In our data Tournaments are the umbrellas that hold and group all Series and Matches together. To do this in a structured way, there are two additional concepts that we use called Stage and Substage, which we'll get into more below. In addition to just grouping, Tournaments also hold a lot of data about the Tournament itself such as where it is played, who will be casting it, prize pools etc. For the full rundown you can look in the API reference.

Example tournament structure.

### Stages

Stages are a grouping of Substages. The only data they hold is a name that describes itself in the context of the Tournament and its order (its chronological order compared to other Stages in that Tournament).

### Substages

Substages, like Stages, also have a name element and groups Series together. Each Substage also have a type that dictates how those Series are played out. The types can be:

#### Group

This is the most common Substage type and means that the Series are played in a round robin or swiss format. Groups are usually played over a longer period of time and participating competitors earn points based on how well they play.

#### Single Elimination Bracket

Single elimination (SE) brackets are the simplest type of, what is sometimes refereed to as a, *knockout* bracket. A SE bracket is at its core a tree structure in which the competitors compete and eliminate (or knockout) half of the participating competitors at each round of the tree. Typically all competitors start out in the first round (say the quarterfinals) and compete to reach, and win, the grand final. However, it is not entirely uncommon that some competitors are seeded to a later stage of the bracket, leaving some of the earlier rounds in the bracket partially unplayed.

A single elimination bracket.

#### Double Elimination Bracket

Double elimination (DE) brackets are basically the the same as a SE bracket but with an additional *lower* or *losers* bracket. What this means is that, unlike SE brackets where a competitor is eliminated as soon as it loses one Series, a competitor that loses a Series in a DE bracket gets another opportunity to get to the finals through the lower bracket. In effect all competitors must loose two Series to be eliminated from a DE bracket.

A double elimination bracket.

#### GSL Bracket

GSL brackets are a special variant of DE brackets used in qualification Substages. As you can hear from the name they originated in the Starcraft scene and are by many considered the most fair qualification method. In practice they are a DE bracket starting at the semifinals where the competitors who would normally reach the grand final, qualify onwards instead.

A GSL bracket.

### Bracket Coordinates

For you, as an API user, to be able to draw up fancy looking brackets we have devised a coordinate system that places Series in different locations in a bracket (and also tells you what to call them). Bracket coordinates come in a JSON format, which you read more closely about under BracketPosition in the resources, it looks like this:

```
{
"part": "UB",
"col": 2,
"offset": 4
}
```

### Using BracketPosition

Depending on if the bracket in question is a double or single elimination bracket (DE or SE) the bracket coordinates will contain different "part" values that corresponding to what part of the bracket the series belongs.

A SE bracket only has an upper bracket (UB) where as a DE bracket will have a upper bracket, a lower bracket (LB) and a grand final (GF). Both SE and DE brackets may or may not have a 3rd place series, or lower finals (LF). See picture below as an example.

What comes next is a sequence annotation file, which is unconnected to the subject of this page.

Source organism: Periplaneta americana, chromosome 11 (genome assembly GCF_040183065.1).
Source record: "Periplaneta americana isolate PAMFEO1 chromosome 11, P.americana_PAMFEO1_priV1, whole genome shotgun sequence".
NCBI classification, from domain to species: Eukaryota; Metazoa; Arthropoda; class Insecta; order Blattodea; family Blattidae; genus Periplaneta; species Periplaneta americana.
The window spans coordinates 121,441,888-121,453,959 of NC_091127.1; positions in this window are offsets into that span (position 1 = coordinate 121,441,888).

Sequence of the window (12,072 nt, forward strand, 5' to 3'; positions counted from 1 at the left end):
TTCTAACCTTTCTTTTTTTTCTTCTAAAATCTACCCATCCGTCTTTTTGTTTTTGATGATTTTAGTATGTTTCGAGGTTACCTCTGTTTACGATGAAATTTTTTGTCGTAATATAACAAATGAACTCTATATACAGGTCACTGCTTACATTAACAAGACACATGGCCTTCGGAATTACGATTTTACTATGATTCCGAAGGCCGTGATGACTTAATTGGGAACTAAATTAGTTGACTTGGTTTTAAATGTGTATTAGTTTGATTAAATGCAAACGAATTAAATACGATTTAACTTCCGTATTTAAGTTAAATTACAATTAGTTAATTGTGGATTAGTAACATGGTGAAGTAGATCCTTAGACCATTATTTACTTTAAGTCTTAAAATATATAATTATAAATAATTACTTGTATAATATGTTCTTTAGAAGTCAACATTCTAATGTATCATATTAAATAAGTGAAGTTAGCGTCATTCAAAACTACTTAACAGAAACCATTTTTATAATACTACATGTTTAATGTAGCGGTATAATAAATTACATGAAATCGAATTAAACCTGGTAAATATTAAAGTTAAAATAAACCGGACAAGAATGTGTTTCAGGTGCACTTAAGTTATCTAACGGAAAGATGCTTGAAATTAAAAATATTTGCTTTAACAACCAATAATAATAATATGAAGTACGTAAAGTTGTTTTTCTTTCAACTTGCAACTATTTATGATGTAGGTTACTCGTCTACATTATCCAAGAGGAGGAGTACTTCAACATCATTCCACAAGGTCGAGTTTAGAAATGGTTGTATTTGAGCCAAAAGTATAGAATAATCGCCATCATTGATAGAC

The parts of a bracket.

**column**

The value of "column" denotes which column in *that part* of the bracket the series belongs. Column numbers starts at 0 and are incrementally increased from right to left in each part of the bracket. For instance, column 0 in an UB part is the final series and column 2 denotes the quarterfinal column, and so on.

**offset**

'offset' denotes the offset from the first Series in this part of the bracket, starting with 1 in each part's respective final. Each Series offset is incrementally counted from the top to the bottom in each column of the bracket.

As brackets are symmetrical *column* and *offset* relate to each other in a way that makes the brackets easy to draw.

#### UB BracketPosition

Upper brackets are have a very simple symmetry, where each new column added to the left of the bracket is twice as large as the previous column. As a result the relationship between column and offset is given by the following formula **2^col <= offset < 2^col+1**. For example, the quarterfinals of an UB (column 2) have offsets 4-7 (2^2 <= offset < 2^3) starting with the top seeded series (offset = 4) at the top of the column. See this picture as an example:

Columns and offsets in an upper bracket.

#### LB BracketPosition

The lower bracket has a different symmetry, where every other column doubles in size making each "column height" appear twice. The result is that the relationship between *column* and *offset* is not as straight forward, but can be described by this formula:

```
##
# For a given column (col) the offset values will be in the range
# of min_off and max_off.
##
# Determine column height
ch = 2**(col//2)
_ch = ch
# Determine offset for this "column pair" in the LB
if col%2 != 0:
off = ch + 1
else:
off = 1
# Add the offest of all "column pairs" in the LB
while ch > 1:
off += ch
ch = ch/2
min_off = off
max_off = off+_ch-1
print "Offsets for column %d: %d <= offset <= %d" % (col, min_off, max_off)
```

See this picture as an example:

Columns and offsets in a lower bracket.

### What's Next

A closer look at ways to distinguish between substages in terms of importance.

Tournament/Substage Phase |